Mr Sodha, whose family specialises in running franchise businesses, said the Flemingate club would feature a studio for exercise classes as well as communal workout areas. The changing rooms will have individual shower cubicles.
Personal trainers will be available and Anytime Fitness plans to use Flemingate’s outdoor public space for exercise classes and group activities in the spring and summer months. Mr Sodha said Flemingate was perfect for the Anytime Fitness model, which focuses on convenient, well-lit and safe locations, well-served by parking and public transport. “Flemingate fits the Anytime Fitness model to a tee.
It’s a great location, with a large 24-hour car park on site, the rail station just two minutes’ walk away and bus station also close by,” he said. “Beverley is also a large and affluent community with lots of professional people who are concerned about looking after their health and wellbeing.”
Opened in November 2015, Flemingate has seen a series of additions in recent months, including health and beauty retailer Superdrug, fashion stores Outfit and River Island and coffee brand Starbucks. Graham Tait, Flemingate Centre manager, said: “Anytime Fitness adds yet another element to the mix at Flemingate. It enhances what is already here and brings a unique proposition to Beverley and the surrounding area.
“We’ve been looking for a gym operator for Flemingate and Anytime Fitness was the one we identified as being a perfect fit, in terms of quality and convenience to people’s increasingly busy lives. “We want to bring businesses to Flemingate that will contribute to the centre as a whole and Anytime Fitness will certainly do that.” Mr Tait said the gym would also attract more visitors to the ?70m centre near Beverley Minster.
“Anytime Fitness will add footfall to the centre, which will be great for the retail and leisure outlets, and the fitness club will also benefit from access to the 800 people who now work at Flemingate.
“It’s also another example of Flemingate bringing a business to Beverley that otherwise could not be accommodated in the town,” he said.
We might like to think we’re brilliantly unique, but we share the majority of our DNA makeup with all the other humans on the planet, and slight genetic variations make us who we are. Now, this information is being harnessed to help both athletes and the average Joe achieve their fitness potentials. This technology is the next step in the personalised fitness dominated by Fitbits and other tracking devices.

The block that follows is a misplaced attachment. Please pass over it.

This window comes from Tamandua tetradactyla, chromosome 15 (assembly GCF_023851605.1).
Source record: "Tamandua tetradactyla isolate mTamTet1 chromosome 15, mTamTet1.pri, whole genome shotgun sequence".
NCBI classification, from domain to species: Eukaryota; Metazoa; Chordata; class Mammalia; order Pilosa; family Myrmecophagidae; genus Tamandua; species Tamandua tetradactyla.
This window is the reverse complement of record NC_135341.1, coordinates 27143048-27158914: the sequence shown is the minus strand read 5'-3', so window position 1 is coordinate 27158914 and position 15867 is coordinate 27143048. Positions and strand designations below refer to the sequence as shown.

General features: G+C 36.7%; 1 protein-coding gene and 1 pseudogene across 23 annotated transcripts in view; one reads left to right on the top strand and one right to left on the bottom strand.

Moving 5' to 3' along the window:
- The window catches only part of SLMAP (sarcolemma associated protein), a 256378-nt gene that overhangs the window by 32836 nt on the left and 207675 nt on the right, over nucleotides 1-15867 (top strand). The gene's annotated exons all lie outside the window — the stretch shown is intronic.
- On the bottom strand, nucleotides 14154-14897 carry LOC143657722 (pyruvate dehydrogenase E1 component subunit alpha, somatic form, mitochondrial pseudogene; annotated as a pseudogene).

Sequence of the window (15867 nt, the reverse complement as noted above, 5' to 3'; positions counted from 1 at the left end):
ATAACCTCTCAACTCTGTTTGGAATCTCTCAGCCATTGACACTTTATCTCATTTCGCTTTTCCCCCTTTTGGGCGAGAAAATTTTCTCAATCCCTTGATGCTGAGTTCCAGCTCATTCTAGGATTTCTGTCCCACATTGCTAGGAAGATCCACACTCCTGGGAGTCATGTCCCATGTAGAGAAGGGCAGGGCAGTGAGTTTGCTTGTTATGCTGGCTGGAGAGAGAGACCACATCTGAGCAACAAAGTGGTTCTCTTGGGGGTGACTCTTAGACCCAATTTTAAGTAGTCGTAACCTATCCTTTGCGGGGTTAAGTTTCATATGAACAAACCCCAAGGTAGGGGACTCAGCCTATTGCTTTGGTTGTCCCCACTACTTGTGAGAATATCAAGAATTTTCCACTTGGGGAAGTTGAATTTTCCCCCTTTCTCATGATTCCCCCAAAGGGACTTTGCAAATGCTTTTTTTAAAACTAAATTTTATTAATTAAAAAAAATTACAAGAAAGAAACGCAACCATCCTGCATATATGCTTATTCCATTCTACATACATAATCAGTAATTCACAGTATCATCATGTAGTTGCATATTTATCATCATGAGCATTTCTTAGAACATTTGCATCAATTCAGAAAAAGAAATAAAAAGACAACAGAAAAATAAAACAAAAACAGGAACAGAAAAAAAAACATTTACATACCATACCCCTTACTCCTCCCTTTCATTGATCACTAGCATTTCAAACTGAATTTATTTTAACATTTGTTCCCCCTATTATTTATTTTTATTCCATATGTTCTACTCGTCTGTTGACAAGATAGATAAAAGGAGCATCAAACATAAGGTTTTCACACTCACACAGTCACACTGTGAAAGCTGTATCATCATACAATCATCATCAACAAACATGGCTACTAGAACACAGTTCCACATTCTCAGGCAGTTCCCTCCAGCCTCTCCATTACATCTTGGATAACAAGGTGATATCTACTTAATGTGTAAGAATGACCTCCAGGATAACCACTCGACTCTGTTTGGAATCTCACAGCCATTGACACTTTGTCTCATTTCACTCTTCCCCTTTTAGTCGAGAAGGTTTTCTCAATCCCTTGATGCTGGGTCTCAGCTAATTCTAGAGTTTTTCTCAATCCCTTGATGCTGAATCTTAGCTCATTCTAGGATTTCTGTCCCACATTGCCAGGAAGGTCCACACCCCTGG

It is science that Olympic athletes including Greg Rutherford premier league football teams are said to swear by. Most recently, health firm DNA Fit rolled out its Elevate software, which enables clients to access workouts built around their genetic coding on their smartphones and other devices. To fetch this data, clients swab the inside of their mouths, and post off the cotton bud to the DNA Fit lab.
There, technicians test for sensitivity to fats, lactose, gluten, carbohydrates, salt, alcohol and caffeine, among others things. A week or so later, a 25-page diet report and 15-page fitness rundown is sent back. As well as determining whether a person is particularly sensitive and prone to putting on weight after eating certain food groups, DNA markers can pinpoint if a person is more predisposed to training for endurance – such as cycling or running – or power – including weight lifting, high intensity resistance training and sprinting.
Even details like the number of reps per exercise and recovery times are said to be lurking in our DNA. Trainers use this data to tailor efficient workouts and diets to help their client maximise their health.
The exercise it takes to burn off high-calorie foods – in pictures
“Thanks to the lowering cost of genotyping analysis researches studies are now possible at a fraction of the cost, this helps the science move forward,” DNA Fit founder, Avi Lasarow told The Independent. This is how the team informs the training plans with Elevate, he explains.
Nicholas Jones, the head of firm DNA Sports Performance, has worked with the England rugby and hockey teams and carried out studies into using genetic markers to enhance fitness at Lanchashire University. In a study on rowers published in the ‘Biology of Sport’ journal, Jones pinpointed whether participants fell into the endurance or power bracket. “If you match your genotype with your training the likelihood of significant improvement was 21 times more in the power test and 28.5 times more in endurance, test compared with people who were mismatched,” he told The Independent.
“Let’s flip that to yourself who’s just at the gym after Christmas and you want to get fit. You go to gym you and don’t see improvements. You don’t get more strong or powerful you get disgruntled and leave after four weeks.
Whereas if you had done the genetic test you’d be much more likely to see the results you’re after quicker. You’re more likely to carry on in the gym as a result,” he argues. However, sceptics aren’t so convinced.
Focusing on 45 of the 10million gene variants in the human body, as such tests do, gives only a small glimpse into our genetic profiles. “If you want to know how good someone is likely to be at sport, you’ll probably get a better idea by looking at them and their body shape,” Mark Thomas, professor of evolutionary genetics at University College London told The Telegraph. Maintaining a healthy diet is also key to hitting peak levels of performance.
“You have to think about environmental factors,” says Jones. “Take Team GB runner Mo Farah and his twin brother. Side by side you can see photos of them. His brother is quite overweight and isn’t a world class athlete.
His environment has identical genes to Mo but his environment hasn’t allowed him to use the potential of the genes.”
So, genetic test or no, at the end of the day none of us will become an Adonis without putting the hard work in at the gym.